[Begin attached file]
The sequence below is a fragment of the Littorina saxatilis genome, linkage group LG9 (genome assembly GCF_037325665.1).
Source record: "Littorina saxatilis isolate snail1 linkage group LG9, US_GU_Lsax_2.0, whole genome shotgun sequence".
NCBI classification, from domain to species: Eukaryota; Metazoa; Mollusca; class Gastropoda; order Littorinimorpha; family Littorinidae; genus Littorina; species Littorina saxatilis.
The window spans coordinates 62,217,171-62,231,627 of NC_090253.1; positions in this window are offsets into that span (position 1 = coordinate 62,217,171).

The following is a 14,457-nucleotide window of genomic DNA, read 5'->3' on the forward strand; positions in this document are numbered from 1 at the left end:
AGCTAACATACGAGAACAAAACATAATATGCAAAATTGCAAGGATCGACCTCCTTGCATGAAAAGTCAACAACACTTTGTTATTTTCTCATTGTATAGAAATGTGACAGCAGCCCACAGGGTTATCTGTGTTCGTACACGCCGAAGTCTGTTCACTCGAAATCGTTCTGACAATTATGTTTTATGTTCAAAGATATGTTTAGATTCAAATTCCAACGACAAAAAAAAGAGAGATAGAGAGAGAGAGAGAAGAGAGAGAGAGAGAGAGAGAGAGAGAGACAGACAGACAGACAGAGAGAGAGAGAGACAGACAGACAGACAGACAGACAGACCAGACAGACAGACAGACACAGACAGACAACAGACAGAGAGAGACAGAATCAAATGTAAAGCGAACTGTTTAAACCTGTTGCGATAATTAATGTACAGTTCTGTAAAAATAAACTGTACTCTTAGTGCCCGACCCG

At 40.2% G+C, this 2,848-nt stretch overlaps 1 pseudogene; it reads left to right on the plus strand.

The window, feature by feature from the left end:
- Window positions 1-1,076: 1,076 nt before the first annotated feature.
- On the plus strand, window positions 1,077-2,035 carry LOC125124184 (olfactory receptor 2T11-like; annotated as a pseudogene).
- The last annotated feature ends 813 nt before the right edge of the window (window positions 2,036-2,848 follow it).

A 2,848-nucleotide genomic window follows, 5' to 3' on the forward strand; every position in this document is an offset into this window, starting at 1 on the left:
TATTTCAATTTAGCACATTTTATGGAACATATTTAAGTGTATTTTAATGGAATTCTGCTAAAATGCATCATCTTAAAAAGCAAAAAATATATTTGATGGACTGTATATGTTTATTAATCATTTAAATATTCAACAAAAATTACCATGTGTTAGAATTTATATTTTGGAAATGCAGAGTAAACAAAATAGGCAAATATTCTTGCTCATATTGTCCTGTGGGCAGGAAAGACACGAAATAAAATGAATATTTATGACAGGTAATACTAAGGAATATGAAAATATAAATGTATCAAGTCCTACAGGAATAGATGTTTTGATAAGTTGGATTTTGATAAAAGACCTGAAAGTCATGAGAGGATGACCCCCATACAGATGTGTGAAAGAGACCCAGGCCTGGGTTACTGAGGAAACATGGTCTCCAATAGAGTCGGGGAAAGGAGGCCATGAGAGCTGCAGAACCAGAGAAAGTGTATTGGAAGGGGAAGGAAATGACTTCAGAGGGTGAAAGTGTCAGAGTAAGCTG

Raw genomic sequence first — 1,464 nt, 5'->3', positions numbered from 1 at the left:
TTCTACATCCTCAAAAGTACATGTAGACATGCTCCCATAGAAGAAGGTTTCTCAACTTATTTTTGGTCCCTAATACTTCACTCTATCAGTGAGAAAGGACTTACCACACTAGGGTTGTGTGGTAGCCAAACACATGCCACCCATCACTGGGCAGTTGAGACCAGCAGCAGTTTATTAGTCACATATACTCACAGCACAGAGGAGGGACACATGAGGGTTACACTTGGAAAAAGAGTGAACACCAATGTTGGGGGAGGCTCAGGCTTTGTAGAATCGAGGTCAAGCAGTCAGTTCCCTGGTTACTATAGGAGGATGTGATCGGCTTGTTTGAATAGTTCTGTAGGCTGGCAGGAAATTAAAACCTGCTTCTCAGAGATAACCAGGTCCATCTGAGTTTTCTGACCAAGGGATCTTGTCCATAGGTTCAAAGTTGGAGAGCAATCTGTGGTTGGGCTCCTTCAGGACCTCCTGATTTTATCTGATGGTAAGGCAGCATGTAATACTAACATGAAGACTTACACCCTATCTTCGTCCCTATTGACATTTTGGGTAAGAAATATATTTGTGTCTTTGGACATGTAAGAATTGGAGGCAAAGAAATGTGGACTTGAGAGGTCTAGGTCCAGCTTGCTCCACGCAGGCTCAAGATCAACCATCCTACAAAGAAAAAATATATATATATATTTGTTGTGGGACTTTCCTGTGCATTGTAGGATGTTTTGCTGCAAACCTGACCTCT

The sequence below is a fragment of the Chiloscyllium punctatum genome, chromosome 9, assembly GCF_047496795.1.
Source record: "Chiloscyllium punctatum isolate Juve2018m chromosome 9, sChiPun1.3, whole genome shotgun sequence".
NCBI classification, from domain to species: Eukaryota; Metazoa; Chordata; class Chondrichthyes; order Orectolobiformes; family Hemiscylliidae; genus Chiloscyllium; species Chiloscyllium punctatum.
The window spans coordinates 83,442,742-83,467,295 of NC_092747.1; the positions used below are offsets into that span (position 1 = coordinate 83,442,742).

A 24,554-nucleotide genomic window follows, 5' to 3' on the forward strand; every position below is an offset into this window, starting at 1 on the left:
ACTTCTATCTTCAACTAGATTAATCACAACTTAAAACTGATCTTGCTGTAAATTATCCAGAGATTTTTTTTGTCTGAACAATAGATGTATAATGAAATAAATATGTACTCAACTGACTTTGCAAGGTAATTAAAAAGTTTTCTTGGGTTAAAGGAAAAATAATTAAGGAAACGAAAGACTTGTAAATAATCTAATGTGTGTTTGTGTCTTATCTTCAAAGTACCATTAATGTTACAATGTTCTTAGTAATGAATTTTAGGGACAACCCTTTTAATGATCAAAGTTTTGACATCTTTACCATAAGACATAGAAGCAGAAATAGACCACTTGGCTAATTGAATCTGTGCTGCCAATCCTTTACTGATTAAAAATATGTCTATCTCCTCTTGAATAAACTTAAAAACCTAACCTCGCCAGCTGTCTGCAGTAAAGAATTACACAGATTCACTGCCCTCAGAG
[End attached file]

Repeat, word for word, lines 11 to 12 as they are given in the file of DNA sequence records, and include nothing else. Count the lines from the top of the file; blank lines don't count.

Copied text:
- The last annotated feature ends 813 nt before the right edge of the window (window positions 2,036-2,848 follow it).

A 2,848-nucleotide genomic window follows, 5' to 3' on the forward strand; every position in this document is an offset into this window, starting at 1 on the left: